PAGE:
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This week, we're revisiting the year's most well-read stories. Here are the management stories that resonated most with readers.
About 15,000 nurses with the Minnesota Nurses Association walked off the job for three days in September, and it was perhaps the largest private-sector nurses’ strike in the nation’s history.
The strike ended, but the nurses and several Minnesota hospitals remained apart on a deal. Nurses announced plans for a second strike in December, and that walkout was planned to last for about three weeks at most hospitals.
But this time, the nurses and hospitals averted a strike and announced they had reached a deal earlier this month.
The Minnesota Nurses Association said the wage increases are the largest in more than two decades. Salaries will rise around 18% over the three-year pact. The union also said the deal gives nurses a greater voice in staffing levels, which nurses called a critical issue.
Mary C. Turner, president of the Minnesota Nurses Association and a registered nurse at North Memorial Hospital, called the tentative agreement “a historic win for nurses and patients at the bedside.”
The dispute garnered national attention and highlighted the tensions between hospital leaders and nurses across the country. Hospitals struggled with shortages of nurses, while nursing leaders said they didn’t feel as if health systems appreciated their value or were concerned with their work conditions.
Analysts say these tensions are likely to continue in the coming year.
The fatal shooting of two healthcare workers in a Dallas hospital illustrated the growing violence at hospitals across America.
The shooting at the Methodist Dallas Medical Center in October was the third deadly shooting at a U.S. hospital complex since June, and healthcare workers have been injured in many other attacks.
Groups representing doctors and nurses have urged health systems and lawmakers to take steps to protect healthcare workers. The violence is driving doctors and nurses out of hospitals, health groups say.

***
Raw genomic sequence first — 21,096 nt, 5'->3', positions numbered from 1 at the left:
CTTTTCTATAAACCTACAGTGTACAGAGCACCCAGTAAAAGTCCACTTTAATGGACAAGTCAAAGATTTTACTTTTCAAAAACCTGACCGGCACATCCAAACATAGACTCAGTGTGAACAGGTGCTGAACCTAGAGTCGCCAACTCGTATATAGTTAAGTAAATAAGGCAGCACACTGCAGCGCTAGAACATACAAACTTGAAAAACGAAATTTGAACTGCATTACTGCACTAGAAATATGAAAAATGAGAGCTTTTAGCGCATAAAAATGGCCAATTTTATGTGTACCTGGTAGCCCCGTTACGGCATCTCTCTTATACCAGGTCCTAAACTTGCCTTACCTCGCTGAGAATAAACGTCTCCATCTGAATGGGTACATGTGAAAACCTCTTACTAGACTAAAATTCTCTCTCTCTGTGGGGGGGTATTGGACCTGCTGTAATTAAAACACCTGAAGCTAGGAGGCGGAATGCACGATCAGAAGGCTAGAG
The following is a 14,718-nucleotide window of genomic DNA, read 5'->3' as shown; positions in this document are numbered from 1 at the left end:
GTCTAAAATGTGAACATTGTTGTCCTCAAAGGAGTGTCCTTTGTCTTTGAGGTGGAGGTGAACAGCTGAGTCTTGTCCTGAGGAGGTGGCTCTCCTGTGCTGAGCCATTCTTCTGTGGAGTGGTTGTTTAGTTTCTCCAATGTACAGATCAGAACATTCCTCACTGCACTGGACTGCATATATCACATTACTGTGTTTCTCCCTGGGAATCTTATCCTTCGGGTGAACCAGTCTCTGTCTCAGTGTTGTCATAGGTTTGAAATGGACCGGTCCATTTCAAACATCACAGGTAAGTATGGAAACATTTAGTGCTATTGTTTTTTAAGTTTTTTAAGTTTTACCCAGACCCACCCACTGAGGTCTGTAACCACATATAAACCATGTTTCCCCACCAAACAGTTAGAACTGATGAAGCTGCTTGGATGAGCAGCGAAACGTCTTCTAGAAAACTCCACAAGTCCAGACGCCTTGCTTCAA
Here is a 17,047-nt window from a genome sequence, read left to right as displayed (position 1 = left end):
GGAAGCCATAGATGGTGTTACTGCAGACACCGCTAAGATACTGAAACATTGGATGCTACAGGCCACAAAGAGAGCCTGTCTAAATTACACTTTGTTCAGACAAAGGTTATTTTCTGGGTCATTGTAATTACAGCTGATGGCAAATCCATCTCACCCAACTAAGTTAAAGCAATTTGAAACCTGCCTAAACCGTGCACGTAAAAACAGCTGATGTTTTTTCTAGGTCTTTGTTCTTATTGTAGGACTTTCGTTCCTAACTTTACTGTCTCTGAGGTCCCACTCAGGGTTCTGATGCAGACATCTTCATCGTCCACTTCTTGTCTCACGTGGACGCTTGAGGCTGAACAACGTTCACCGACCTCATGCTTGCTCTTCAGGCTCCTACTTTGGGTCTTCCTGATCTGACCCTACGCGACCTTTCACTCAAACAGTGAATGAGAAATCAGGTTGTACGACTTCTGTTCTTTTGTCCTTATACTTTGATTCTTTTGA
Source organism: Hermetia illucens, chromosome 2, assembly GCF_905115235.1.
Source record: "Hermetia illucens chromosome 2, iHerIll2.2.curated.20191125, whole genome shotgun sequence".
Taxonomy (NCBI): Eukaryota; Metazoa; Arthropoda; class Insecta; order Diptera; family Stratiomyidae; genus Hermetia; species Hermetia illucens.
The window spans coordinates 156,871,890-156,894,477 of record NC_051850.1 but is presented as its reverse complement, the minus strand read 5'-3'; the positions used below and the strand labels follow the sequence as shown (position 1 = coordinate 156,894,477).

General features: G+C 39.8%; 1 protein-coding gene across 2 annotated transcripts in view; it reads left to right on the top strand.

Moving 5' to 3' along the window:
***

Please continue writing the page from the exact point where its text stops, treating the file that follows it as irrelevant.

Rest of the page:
Authorities say a man shot and killed two employees in the maternity ward of Methodist Dallas Medical Center. A hospital police officer shot and wounded the suspect, who is in custody, police said.
Police identified the two victims as Jacqueline Pokuaa, 45, and Katie Flowers, 63, according to the Fort Worth Star-Telegram. Pokuaa served as a patient case manager and Flowers was a nurse.
Authorities identified the suspect as Nestor Hernandez, 30, and said he was on parole following an aggravated assault conviction. Hernandez was permitted to be in the hospital by the Texas corrections department because his girlfriend was having a baby, according to media accounts.
Hernandez reportedly thought his girlfriend had been involved with someone else and began beating her in the hospital room, WFAA-TV reported, citing court documents. Authorities said Hernandez threatened to kill her and would shoot anyone else who entered the room. He then shot and killed Pokuaa and Flowers, authorities said.
An HCA Healthcare hospital in Port Charlotte, Florida temporarily closed and transferred patients after losing part of its roofing in Hurricane Ian, which ravaged parts of the Sunshine State.
The HCA Florida Fawcett Hospital located in Port Charlotte suspended services due to the damage, HCA Florida Healthcare said in a news release. About 160 patients were transferred. “The hospital lost a layer of its roofing to sustained high winds during the storm, which caused water leaks that impacted areas of the building,” HCA Florida said.
Fawcett Hospital transferred the facility’s most seriously ill patients before Ian made landfall, HCA Florida said.